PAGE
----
Each year, small business owners overpay their taxes because they miss out on certain deductions and tax planning strategies that can reduce their taxable income. Often, it’s because they just don’t understand the tax saving strategies available to them. But you don’t need to make tax planning your full-time job to save money at tax time. As we’re very near the end of October, this is a critical time to perhaps consider a number of strategies to potentially maximize your tax savings as a business owner.

  1. Plan – Paying taxes is arguably one of the least enticing aspects of small business ownership. For that reason, some small business owners put it off. They skip making their required quarterly estimated payments, figuring they’ll catch up at tax time – but that can be a costly mistake. Federal tax code requires that taxes be paid on income as it is earned. For the individual as an employee, these taxes are withheld. As a small business owner, you need to make estimated quarterly payments. If you don’t make estimated payments or pay too little throughout the year, the IRS will charge penalties and interest.
  1. Consider a Change in Tax Status – As a small business owner, you have several options when it comes to structuring your business. You can operate as a sole proprietor, partnership, LLC, S corporation or C corporation. Each business structure has different pros and cons and changes the way that your business is taxed. If you outgrow one type of business structure, you can usually change it to one that’s a better fit. For example, LLCs can elect to have their business treated like a S corporation. As always, it is important to note that a tax professional – such as Dunham Tax Professionals – will be able to properly advise and generate a cost benefit analysis to see if a change is appropriate for your business needs.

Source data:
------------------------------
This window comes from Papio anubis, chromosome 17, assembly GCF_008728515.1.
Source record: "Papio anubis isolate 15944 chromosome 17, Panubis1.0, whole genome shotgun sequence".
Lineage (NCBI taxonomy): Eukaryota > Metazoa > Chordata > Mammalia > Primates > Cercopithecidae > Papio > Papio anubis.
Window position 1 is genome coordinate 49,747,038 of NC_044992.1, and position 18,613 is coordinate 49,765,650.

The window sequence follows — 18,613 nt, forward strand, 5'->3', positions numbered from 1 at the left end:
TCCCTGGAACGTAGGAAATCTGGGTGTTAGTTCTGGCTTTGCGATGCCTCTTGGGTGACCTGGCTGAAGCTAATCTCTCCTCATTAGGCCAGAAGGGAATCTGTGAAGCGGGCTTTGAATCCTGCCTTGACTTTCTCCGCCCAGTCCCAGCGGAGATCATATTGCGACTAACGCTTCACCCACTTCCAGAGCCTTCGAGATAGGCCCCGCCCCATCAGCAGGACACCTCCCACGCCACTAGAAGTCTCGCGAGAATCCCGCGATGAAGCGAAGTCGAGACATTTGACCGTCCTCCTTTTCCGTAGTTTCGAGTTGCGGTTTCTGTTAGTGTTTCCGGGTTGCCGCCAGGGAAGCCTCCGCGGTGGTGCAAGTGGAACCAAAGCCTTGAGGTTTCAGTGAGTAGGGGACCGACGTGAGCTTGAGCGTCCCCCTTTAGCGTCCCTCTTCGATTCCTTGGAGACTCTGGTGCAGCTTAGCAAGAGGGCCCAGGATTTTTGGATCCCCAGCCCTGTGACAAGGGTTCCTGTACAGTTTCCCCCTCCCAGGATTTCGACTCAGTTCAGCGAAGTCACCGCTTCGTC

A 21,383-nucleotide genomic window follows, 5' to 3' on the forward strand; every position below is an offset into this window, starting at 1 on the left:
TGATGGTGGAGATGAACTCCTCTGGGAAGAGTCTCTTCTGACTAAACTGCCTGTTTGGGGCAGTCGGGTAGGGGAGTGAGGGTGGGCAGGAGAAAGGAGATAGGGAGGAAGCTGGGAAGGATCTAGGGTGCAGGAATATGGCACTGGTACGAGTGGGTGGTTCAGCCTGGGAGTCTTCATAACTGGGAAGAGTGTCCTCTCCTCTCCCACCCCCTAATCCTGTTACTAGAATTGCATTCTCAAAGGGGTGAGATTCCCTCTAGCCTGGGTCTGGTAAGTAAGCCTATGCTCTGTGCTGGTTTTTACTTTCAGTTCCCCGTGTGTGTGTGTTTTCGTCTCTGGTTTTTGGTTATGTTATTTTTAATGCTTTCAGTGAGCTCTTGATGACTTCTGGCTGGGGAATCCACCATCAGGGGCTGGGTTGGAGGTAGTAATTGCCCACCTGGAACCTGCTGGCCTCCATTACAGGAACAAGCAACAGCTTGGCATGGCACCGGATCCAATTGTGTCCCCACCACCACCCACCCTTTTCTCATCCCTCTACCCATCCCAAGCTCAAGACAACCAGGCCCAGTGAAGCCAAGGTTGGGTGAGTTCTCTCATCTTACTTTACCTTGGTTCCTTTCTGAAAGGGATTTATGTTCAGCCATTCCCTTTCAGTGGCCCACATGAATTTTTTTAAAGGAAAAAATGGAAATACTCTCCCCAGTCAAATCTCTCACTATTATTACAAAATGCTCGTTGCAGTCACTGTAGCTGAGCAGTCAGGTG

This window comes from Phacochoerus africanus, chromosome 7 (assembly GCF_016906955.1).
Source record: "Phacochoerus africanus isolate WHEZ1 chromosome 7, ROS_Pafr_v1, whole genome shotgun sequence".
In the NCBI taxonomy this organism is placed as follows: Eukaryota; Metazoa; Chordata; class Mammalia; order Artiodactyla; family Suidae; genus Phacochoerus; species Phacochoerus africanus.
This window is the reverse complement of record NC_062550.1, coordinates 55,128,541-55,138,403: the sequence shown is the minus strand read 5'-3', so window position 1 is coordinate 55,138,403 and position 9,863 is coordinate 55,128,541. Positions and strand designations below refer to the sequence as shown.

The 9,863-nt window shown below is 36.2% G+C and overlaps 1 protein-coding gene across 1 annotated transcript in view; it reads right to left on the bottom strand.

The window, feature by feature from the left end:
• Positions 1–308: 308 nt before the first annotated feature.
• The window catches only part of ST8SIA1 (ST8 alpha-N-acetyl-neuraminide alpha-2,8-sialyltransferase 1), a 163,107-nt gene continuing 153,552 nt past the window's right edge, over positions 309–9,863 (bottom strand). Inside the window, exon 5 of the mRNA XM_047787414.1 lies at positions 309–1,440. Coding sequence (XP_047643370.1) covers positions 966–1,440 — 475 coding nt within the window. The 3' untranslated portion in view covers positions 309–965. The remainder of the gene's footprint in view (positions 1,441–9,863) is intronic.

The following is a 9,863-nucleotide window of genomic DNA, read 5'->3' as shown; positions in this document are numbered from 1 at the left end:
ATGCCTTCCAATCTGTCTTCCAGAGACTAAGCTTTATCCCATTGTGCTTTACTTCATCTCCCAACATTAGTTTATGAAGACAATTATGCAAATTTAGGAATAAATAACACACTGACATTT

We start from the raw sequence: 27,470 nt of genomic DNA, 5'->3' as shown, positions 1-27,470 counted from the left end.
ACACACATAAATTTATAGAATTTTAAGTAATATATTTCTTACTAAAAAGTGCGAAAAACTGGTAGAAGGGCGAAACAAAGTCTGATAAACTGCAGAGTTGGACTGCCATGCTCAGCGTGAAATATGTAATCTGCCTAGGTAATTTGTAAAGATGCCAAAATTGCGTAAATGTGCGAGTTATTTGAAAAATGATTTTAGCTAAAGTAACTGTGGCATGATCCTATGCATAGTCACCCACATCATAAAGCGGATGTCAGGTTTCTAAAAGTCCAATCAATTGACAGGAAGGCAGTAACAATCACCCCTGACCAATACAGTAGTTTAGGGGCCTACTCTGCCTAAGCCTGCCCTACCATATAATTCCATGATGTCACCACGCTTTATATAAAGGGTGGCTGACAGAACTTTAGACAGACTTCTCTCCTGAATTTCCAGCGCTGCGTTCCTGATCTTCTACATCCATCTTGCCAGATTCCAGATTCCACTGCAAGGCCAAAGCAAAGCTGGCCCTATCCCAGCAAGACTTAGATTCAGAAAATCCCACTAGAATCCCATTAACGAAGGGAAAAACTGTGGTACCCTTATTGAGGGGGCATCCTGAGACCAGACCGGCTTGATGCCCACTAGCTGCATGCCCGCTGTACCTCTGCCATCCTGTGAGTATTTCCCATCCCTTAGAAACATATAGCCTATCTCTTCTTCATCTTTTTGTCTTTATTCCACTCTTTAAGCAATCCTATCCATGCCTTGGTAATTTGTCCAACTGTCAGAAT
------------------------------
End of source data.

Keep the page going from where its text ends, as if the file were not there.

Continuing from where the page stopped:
1. Income: Defer or Accelerate? – Many small businesses use the cash method of accounting on their books and tax return. Under the cash method, a company recognizes income when it’s received and expenses when they are paid. If you expect to be in a lower tax bracket next year, you might want to defer income to next year, when you’ll pay taxes at a lower rate. On the other hand, it may be appropriate to accelerate income, such as potentially lucrative contracts on the horizon are likely to really increase your business income, as well as changing your tax bracket. You may elect to collect those monies, report that and pay on that rate currently.  
  1. Expenses: Accelerate or Wait? – If you’re in a higher tax bracket now but expect to be in a lower tax bracket next year. If you were planning on purchasing office supplies and equipment next year, you might want to accelerate those deductions, and take them this year to reduce your taxable income for the current year. Conversely, if you expect to be in a higher tax bracket next year, you might put off paying some bills and purchasing equipment and supplies until the next year, when you’ll need all of the tax deductions you can get.
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